noun, plural pe·o·nies.
- penzias, arno allan,
- people carrier,
- people mover,
- people person,
- people skills
Origin of peony
Examples from the Web for peony
More often than not, Peony went with green, choosing to take care of both herself and Rita.
Her two previous novels, Snowflower and the Secret Fan and Peony in Love, were also bestsellers.
The kind man glanced often at the small girl whose face was becoming as scarlet as a peony.Dixie Martin|Grace May North
It was very true that she did not mean to spoil the peony; but it was almost as bad to ruin it by being careless.Proud and Lazy|Oliver Optic
Flora, whom he had left a lily, had become a peony; but that was not much.Little Dorrit|Charles Dickens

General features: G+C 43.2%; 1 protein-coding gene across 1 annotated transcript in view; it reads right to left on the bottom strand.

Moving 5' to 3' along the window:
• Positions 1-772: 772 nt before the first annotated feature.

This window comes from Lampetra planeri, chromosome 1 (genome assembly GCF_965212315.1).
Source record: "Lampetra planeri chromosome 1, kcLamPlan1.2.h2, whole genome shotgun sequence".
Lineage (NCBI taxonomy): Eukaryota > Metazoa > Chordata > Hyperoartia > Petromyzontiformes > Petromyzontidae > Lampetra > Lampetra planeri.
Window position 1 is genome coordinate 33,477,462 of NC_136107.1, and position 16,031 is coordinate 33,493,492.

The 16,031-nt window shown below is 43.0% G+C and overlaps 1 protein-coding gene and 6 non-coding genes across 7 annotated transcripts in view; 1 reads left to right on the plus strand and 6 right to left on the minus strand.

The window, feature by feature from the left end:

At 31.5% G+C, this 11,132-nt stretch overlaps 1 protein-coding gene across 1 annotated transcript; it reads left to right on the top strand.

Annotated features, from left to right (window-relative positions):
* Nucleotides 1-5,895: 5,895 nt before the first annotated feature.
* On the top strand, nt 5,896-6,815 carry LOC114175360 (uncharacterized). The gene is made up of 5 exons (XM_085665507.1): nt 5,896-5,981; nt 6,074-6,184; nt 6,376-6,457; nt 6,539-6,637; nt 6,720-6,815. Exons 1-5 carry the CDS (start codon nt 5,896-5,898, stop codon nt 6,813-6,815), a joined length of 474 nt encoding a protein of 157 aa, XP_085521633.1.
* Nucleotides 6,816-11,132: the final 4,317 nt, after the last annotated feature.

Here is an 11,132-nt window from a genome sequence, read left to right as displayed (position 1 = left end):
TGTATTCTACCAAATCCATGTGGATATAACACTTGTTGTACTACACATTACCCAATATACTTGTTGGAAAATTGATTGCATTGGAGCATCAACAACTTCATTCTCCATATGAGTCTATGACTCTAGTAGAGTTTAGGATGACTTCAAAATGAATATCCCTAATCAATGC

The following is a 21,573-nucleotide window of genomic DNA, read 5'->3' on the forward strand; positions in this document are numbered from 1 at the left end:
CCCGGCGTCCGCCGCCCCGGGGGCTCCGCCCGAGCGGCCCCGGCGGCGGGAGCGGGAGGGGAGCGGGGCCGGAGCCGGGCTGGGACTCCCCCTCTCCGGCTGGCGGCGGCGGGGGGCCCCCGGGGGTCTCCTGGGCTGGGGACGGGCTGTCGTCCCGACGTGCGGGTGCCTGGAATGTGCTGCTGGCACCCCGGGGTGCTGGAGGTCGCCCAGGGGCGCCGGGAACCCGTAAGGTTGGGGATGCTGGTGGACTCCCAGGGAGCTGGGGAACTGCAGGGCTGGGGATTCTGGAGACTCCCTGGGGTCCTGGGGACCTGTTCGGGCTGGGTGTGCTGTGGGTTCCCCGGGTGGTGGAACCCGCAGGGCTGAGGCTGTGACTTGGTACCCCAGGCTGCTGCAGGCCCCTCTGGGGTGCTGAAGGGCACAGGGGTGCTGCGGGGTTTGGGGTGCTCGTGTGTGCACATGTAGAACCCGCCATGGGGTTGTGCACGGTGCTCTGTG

My dear wife,” replied the husband, laughing heartily, “you are as much a child as Violet and Peony.The Snow-Image|Nathaniel Hawthorne
The boy was called Peony because of his fat, round face which made everybody think of sunshine and scarlet flowers.Tell Me Another Story|Carolyn Sherwin Bailey
noun plural -nies
Word Origin for peony
a 16c. merger of Middle English pyony (from Old English peonie) and Old North French pione (Modern French pivoine), both from Late Latin peonia, from Latin pæonia, from Greek paionia (fem. of paionios), perhaps from Paion, physician of the gods (or Apollo in this aspect), and so called for the plant's healing qualities. The root, flowers, and seeds formerly were used in medicine.